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stars and dogs

A humorous look at the companies that caught our eye, for better or worse, this week

Netflix (DOG)

NFLX - Nasdaq

Remember the Netflix series House of Cards? Turns out the real house of cards was the company’s stock price. Shares of the streaming giant extended their steep descent, plunging by more than a third after the company stunned Wall Street by losing 200,000 customers in the first quarter – its first drop in subscribers since 2011. Faced with an onslaught of competitors and growing cancellations from pandemic-weary consumers who are spending less time at home, Netflix plans to launch a cheaper, ad-supported service and crack down on rampant password sharing. But with the stock down about 70 per cent since November, the market clearly thinks Netflix’s best days are over.

Sleep Number (DOG)

SNBR - Nasdaq

Does sleeping on a pile of straw give you back pain? Do you often wake up tired, and with a straw pattern on your face? It’s time to upgrade to a “smart bed” from Sleep Number. With features such as auto-adjusting firmness, temperature control and an app that calculates your “sleep IQ score,” these beds will have you “hitting the hay” like you’ve never done before. You might even find a good deal at Sleep Number after its first-quarter sales fell 7 per cent and earnings missed estimates, causing the stock to tumble. So order your Sleep Number bed today and say goodbye to “straw face.”

Cineplex (STAR/DOG)

CGX - TSX

In the old days, before streaming services and COVID-19 came along, people would gather in a “theatre” to eat popcorn and watch a “movie” on a big screen. Ring a bell? The folks at Cineplex sure hope so. After struggling for two years with theatre closings, capacity restrictions and delayed film releases, the chain announced that all 172 of its movie and entertainment venues across Canada are fully open for the first time since the pandemic started in March, 2020. With people heading back to the movies, investors are cautiously heading back to Cineplex’s stock.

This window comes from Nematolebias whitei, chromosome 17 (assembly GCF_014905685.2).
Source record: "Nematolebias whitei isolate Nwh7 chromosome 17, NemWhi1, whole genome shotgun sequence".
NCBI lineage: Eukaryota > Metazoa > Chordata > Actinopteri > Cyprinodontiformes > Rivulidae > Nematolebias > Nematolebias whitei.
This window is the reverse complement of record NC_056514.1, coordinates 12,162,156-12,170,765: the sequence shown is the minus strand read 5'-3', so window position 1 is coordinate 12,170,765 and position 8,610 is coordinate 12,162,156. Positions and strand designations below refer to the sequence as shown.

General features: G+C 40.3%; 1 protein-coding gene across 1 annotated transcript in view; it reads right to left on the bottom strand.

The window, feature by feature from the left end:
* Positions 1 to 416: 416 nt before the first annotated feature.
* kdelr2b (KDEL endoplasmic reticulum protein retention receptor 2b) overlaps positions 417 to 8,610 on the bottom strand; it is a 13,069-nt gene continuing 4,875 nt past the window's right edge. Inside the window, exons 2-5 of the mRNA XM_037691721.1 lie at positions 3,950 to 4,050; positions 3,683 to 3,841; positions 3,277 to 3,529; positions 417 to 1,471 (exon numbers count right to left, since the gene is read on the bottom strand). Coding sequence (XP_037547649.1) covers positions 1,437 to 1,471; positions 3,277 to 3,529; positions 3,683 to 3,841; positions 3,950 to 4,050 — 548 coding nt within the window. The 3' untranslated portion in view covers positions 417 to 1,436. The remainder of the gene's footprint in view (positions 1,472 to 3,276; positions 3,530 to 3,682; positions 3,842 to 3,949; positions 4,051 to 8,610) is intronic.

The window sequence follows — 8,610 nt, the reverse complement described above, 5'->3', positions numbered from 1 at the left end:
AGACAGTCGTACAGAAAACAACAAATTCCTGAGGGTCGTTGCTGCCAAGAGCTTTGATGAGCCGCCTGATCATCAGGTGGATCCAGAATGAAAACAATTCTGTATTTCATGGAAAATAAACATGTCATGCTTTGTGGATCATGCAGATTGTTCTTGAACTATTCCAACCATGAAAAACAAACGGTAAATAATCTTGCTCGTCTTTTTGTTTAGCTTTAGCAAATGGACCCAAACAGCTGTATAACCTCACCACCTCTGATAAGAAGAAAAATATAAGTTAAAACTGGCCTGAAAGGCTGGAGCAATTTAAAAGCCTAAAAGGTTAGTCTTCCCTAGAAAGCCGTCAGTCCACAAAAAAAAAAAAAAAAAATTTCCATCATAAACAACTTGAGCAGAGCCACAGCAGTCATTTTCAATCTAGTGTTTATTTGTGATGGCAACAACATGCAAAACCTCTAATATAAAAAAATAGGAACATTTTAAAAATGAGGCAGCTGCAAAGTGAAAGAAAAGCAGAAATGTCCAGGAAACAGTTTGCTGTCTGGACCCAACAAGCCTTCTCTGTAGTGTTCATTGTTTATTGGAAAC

Shopify (DOG)

SHOP - TSX

At this rate, maybe Shopify won’t have to split its stock after all. Extending a skid that has erased more than 70 per cent of the company’s market value since November, Shopify’s shares tumbled after dreadful results from Netflix triggered an exodus from already-battered technology stocks. Adding to investors’ worries, Amazon.com took direct aim at Shopify with a new “Buy With Prime” service that lets customers shop directly on merchants’ websites. Shopify plans to split its stock 10-for-one to “make share ownership more accessible to all investors,” but the market seems to be accomplishing that objective all by itself.

Xerox Holdings (DOG)

XRX - Nasdaq

Fun fact: If you’d invested US$1,000 in Xerox in 1999 and reinvested all your dividends, today – 23 years later – you’d be sitting on about US$144. Not exactly Amazon.com-like returns. Xerox shareholders were subjected to more punishment this week when the company – which makes printers, scanners and business software – swung to an adjusted first-quarter loss of 38 US cents a share as revenue fell 2.5 per cent to US$1.67-billion, reflecting inflationary pressures and higher costs from supply chain disruptions. Who knew “makin’ copies” would be such a bad investment?

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